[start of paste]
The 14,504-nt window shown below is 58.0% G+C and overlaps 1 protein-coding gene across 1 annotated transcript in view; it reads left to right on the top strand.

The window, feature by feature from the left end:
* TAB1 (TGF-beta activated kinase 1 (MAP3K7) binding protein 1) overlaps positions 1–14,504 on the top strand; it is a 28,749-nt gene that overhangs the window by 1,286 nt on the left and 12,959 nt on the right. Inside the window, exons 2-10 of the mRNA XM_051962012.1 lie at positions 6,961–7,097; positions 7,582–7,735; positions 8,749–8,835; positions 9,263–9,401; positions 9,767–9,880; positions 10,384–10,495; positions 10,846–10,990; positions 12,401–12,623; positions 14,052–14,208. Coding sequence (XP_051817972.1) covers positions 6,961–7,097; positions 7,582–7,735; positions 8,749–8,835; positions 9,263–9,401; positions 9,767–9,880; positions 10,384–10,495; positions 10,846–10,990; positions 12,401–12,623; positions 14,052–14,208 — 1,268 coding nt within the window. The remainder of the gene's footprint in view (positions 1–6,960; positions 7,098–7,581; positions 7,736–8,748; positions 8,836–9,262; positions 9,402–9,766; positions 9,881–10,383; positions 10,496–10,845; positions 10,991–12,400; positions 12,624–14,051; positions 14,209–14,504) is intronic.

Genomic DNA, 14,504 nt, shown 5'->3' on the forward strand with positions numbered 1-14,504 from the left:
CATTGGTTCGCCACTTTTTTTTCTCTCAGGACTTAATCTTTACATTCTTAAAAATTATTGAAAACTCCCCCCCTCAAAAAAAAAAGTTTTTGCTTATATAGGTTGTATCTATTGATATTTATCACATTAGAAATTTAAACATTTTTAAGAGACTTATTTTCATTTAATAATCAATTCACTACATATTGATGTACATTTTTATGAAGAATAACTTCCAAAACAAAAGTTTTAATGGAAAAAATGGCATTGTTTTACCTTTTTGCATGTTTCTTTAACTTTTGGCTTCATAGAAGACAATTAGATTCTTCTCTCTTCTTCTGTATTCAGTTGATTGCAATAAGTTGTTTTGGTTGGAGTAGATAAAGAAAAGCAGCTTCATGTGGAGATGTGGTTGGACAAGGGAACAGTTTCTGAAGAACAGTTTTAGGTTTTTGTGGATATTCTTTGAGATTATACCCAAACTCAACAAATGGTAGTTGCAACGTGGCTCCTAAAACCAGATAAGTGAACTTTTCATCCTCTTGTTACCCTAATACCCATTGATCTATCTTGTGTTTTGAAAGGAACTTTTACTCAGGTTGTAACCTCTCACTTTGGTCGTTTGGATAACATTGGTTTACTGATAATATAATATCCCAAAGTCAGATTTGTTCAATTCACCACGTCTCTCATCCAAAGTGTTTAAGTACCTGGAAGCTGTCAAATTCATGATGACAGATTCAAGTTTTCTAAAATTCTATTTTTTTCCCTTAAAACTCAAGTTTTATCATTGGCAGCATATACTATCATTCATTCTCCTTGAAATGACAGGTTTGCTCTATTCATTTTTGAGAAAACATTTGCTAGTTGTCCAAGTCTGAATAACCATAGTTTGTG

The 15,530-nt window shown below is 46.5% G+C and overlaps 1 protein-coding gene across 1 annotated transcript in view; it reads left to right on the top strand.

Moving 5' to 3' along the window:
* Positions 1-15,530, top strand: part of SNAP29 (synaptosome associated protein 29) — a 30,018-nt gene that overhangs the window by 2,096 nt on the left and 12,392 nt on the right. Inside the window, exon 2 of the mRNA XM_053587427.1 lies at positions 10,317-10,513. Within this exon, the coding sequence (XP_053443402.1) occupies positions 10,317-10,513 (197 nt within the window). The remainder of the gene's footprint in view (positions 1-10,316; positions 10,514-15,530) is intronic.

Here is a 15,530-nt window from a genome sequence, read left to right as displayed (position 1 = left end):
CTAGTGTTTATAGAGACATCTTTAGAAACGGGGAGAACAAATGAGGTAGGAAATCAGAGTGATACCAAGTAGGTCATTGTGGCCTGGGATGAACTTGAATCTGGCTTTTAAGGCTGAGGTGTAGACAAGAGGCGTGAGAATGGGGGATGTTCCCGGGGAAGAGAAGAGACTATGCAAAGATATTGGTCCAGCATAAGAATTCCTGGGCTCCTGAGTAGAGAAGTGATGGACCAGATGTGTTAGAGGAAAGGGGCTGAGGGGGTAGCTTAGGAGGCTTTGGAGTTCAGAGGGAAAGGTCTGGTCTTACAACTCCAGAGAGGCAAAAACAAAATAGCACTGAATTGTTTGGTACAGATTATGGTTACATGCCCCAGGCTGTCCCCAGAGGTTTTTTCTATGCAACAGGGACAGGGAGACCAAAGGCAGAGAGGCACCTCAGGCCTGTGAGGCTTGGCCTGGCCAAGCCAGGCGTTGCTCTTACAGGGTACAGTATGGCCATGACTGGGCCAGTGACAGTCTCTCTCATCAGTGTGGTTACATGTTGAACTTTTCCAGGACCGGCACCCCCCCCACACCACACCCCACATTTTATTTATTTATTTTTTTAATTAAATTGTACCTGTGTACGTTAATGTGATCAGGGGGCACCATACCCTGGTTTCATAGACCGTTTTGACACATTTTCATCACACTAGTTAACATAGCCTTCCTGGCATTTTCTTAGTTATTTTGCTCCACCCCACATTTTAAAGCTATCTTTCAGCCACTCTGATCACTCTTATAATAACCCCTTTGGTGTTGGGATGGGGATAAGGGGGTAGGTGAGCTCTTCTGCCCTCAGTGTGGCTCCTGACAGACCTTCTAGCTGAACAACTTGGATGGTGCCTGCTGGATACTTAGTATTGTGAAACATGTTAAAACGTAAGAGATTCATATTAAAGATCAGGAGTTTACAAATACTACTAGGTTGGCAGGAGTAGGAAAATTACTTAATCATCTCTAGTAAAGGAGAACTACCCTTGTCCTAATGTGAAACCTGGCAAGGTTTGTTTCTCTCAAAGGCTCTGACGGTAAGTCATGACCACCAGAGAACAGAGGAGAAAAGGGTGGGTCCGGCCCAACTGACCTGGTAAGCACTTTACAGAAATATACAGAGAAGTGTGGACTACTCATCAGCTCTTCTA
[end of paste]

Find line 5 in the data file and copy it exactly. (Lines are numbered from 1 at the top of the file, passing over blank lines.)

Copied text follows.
CATTGGTTCGCCACTTTTTTTTCTCTCAGGACTTAATCTTTACATTCTTAAAAATTATTGAAAACTCCCCCCCTCAAAAAAAAAAGTTTTTGCTTATATAGGTTGTATCTATTGATATTTATCACATTAGAAATTTAAACATTTTTAAGAGACTTATTTTCATTTAATAATCAATTCACTACATATTGATGTACATTTTTATGAAGAATAACTTCCAAAACAAAAGTTTTAATGGAAAAAATGGCATTGTTTTACCTTTTTGCATGTTTCTTTAACTTTTGGCTTCATAGAAGACAATTAGATTCTTCTCTCTTCTTCTGTATTCAGTTGATTGCAATAAGTTGTTTTGGTTGGAGTAGATAAAGAAAAGCAGCTTCATGTGGAGATGTGGTTGGACAAGGGAACAGTTTCTGAAGAACAGTTTTAGGTTTTTGTGGATATTCTTTGAGATTATACCCAAACTCAACAAATGGTAGTTGCAACGTGGCTCCTAAAACCAGATAAGTGAACTTTTCATCCTCTTGTTACCCTAATACCCATTGATCTATCTTGTGTTTTGAAAGGAACTTTTACTCAGGTTGTAACCTCTCACTTTGGTCGTTTGGATAACATTGGTTTACTGATAATATAATATCCCAAAGTCAGATTTGTTCAATTCACCACGTCTCTCATCCAAAGTGTTTAAGTACCTGGAAGCTGTCAAATTCATGATGACAGATTCAAGTTTTCTAAAATTCTATTTTTTTCCCTTAAAACTCAAGTTTTATCATTGGCAGCATATACTATCATTCATTCTCCTTGAAATGACAGGTTTGCTCTATTCATTTTTGAGAAAACATTTGCTAGTTGTCCAAGTCTGAATAACCATAGTTTGTG